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Egypt Now Has a Football Team for People with Cerebral Palsy and Motor Impairment

The team is now hoping to attract more players as well as government support.

The first football team for people with cerebral palsy and motor impairment has been set up in Egypt, according to Africa News.

The team was created by Abdallah Essam, who is affected by cerebral palsy himself. It now counts more than 15 players, and has been created in hopes that an official federation for people with cerebral palsy as well as other disorders would be formed in Egypt.  

Abdallah hopes that this can create enough of a buzz for the government to get behind the idea, so that they can reach the global stage. “I wish that people with disabilities or those afflicted with cerebral palsy would join us, so that we would have a bigger base to communicate with officials to create a federation and a league here in Egypt”, he said. The team has even called on government officials to watch them play.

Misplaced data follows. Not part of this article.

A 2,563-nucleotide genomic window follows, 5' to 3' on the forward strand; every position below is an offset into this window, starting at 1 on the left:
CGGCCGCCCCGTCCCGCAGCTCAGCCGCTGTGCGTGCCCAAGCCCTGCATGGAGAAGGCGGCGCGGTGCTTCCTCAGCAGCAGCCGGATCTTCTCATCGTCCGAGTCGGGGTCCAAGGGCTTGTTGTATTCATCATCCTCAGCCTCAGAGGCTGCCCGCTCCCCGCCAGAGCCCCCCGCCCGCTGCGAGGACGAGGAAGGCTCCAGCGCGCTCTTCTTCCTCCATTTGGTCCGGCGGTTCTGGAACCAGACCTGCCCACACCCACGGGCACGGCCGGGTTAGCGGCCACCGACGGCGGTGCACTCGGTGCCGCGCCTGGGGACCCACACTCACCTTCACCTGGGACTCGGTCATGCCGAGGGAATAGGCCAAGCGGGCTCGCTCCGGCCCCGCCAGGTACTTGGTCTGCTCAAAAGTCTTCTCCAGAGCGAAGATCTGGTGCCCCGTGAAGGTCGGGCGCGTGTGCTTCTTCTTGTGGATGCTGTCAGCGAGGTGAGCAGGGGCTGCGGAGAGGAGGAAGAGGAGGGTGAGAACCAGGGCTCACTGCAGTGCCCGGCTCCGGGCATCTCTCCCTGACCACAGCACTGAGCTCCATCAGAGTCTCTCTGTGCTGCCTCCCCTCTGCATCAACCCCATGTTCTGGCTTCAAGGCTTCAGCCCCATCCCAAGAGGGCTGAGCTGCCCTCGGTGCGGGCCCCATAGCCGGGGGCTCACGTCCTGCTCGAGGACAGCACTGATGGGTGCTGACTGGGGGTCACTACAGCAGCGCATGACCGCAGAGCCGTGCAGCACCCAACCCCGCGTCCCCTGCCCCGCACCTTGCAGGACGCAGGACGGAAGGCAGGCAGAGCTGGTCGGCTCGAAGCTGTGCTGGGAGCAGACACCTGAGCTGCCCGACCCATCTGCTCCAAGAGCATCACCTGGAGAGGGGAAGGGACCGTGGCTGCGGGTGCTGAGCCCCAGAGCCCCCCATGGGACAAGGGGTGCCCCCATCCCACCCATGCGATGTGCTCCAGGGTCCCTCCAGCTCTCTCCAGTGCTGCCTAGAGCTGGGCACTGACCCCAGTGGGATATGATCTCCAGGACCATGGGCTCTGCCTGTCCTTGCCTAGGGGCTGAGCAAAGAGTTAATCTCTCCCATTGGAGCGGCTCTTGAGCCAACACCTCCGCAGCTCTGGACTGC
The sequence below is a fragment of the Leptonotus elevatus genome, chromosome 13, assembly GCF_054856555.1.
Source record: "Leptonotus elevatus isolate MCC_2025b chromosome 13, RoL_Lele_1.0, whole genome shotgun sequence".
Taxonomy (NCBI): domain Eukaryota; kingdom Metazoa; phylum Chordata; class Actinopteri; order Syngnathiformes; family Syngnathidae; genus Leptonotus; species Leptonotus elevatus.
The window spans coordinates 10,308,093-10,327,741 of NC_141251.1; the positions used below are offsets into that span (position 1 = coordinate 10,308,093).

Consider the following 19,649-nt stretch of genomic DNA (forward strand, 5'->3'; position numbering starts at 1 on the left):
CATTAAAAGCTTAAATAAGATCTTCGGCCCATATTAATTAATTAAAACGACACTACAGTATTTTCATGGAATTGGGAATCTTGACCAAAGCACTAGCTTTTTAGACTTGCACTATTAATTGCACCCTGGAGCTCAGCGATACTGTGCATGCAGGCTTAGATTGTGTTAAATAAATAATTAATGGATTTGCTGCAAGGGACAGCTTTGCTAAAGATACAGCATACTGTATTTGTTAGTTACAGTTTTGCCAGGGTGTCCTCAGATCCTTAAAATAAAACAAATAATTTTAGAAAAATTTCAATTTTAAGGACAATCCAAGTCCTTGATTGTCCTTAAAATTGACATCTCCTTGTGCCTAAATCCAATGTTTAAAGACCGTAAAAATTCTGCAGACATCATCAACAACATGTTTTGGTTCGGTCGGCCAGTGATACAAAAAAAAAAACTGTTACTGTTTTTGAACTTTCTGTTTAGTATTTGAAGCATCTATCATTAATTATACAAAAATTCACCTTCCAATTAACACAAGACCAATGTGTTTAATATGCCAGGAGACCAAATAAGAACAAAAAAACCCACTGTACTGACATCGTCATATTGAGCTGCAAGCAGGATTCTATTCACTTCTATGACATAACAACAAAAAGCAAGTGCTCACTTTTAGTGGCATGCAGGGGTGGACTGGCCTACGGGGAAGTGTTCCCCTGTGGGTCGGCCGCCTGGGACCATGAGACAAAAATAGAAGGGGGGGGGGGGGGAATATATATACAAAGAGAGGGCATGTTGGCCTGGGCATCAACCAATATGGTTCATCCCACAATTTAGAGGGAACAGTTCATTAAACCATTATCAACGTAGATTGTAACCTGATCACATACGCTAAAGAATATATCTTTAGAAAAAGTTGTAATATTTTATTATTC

Ashraf, a member of the squad, is happy to finally be able to play with people who have the same disorder. “I started playing football a long time ago, but in this team I found myself playing with full freedom. While playing with my able-bodied friends, there were people who were saying that they need to be careful around me. When playing with my friends here, I do not feel like this at all, and I feel that there is freedom. We are equal and there are no psychological pressures,” he said.

This is not something new or unique to Egypt; cerebral palsy competitions have been around for ages, with the first one held in Scotland in 1978. The sport now exists in more than 60 countries in the world. It was added to Summer Paralympic Games in New York City in 1984, and has been played at every Summer Games since. The sport, however, doesn’t have the exact same rules as FIFA football – there are no offsides, for example, and throw-ins are permitted to be thrown with one hand, among other small modifications such as the length of play, which has been reduced to two thirty-minute halves.  

Main image from Complete Soccer Guide